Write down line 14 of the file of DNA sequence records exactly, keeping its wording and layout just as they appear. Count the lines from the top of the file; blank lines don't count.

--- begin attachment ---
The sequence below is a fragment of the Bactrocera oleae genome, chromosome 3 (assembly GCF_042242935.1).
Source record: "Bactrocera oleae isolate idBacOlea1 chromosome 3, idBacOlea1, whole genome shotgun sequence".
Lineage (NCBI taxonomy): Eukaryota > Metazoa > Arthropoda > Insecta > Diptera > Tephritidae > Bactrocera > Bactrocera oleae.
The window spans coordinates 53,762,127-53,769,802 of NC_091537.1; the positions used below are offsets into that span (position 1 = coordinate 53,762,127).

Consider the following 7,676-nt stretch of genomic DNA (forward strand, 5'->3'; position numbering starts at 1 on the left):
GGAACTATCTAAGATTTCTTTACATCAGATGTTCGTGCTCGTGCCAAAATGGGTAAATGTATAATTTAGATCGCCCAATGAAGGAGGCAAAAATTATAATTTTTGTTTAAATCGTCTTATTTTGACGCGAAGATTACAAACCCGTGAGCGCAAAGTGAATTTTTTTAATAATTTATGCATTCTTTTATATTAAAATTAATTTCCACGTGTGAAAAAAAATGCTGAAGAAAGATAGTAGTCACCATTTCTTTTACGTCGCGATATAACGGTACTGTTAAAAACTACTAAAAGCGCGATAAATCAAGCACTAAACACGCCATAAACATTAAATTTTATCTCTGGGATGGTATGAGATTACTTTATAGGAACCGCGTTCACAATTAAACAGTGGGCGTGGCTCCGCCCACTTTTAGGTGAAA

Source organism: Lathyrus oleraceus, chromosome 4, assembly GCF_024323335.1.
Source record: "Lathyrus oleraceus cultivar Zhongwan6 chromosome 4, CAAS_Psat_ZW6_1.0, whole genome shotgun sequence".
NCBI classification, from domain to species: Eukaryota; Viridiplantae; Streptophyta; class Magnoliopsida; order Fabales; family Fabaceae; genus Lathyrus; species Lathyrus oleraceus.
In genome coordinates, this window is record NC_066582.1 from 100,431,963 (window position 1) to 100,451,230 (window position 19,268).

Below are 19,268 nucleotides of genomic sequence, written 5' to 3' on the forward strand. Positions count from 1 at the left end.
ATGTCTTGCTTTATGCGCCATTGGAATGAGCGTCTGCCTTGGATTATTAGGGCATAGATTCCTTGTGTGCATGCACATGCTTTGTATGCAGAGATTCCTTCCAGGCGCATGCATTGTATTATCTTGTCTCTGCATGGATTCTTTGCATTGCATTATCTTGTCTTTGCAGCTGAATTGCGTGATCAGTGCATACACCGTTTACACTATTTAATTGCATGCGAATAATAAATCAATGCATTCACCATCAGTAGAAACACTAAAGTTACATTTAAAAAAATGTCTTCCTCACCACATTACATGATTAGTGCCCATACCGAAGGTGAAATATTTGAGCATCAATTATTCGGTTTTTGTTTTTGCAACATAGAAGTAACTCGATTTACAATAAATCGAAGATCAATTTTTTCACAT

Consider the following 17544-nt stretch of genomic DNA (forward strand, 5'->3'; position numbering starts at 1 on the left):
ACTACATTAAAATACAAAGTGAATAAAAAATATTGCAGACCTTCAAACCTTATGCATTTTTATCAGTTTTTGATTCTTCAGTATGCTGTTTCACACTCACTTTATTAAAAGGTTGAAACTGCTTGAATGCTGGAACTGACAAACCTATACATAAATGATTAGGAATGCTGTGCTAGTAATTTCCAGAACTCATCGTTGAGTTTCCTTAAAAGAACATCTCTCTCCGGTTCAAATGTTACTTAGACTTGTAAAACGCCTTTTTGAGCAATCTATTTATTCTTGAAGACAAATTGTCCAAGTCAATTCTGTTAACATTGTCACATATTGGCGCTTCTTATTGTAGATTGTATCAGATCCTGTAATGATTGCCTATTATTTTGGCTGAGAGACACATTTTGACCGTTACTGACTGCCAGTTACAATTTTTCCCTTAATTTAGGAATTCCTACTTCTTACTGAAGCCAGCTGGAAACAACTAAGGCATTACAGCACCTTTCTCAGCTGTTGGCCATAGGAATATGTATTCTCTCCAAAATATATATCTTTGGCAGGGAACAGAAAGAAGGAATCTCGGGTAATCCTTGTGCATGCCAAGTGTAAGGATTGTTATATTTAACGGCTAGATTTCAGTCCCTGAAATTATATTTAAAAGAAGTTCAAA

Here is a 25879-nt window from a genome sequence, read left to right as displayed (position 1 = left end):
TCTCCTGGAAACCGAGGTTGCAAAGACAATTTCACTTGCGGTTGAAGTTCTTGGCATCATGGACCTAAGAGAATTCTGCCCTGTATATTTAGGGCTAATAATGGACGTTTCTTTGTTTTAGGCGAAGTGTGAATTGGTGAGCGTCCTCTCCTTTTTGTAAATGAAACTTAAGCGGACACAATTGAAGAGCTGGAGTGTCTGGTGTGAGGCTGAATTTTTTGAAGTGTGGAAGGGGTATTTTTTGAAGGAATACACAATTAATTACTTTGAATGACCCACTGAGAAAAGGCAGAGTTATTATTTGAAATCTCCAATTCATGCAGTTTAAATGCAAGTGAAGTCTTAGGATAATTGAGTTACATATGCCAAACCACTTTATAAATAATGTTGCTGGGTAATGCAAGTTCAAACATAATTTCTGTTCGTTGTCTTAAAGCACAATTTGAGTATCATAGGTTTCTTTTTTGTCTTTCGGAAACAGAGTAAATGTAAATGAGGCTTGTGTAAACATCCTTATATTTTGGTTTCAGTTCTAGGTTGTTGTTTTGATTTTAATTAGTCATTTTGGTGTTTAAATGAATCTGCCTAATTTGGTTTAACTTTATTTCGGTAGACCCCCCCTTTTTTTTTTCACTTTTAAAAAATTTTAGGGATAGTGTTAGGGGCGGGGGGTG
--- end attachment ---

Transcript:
ACTACATTAAAATACAAAGTGAATAAAAAATATTGCAGACCTTCAAACCTTATGCATTTTTATCAGTTTTTGATTCTTCAGTATGCTGTTTCACACTCACTTTATTAAAAGGTTGAAACTGCTTGAATGCTGGAACTGACAAACCTATACATAAATGATTAGGAATGCTGTGCTAGTAATTTCCAGAACTCATCGTTGAGTTTCCTTAAAAGAACATCTCTCTCCGGTTCAAATGTTACTTAGACTTGTAAAACGCCTTTTTGAGCAATCTATTTATTCTTGAAGACAAATTGTCCAAGTCAATTCTGTTAACATTGTCACATATTGGCGCTTCTTATTGTAGATTGTATCAGATCCTGTAATGATTGCCTATTATTTTGGCTGAGAGACACATTTTGACCGTTACTGACTGCCAGTTACAATTTTTCCCTTAATTTAGGAATTCCTACTTCTTACTGAAGCCAGCTGGAAACAACTAAGGCATTACAGCACCTTTCTCAGCTGTTGGCCATAGGAATATGTATTCTCTCCAAAATATATATCTTTGGCAGGGAACAGAAAGAAGGAATCTCGGGTAATCCTTGTGCATGCCAAGTGTAAGGATTGTTATATTTAACGGCTAGATTTCAGTCCCTGAAATTATATTTAAAAGAAGTTCAAA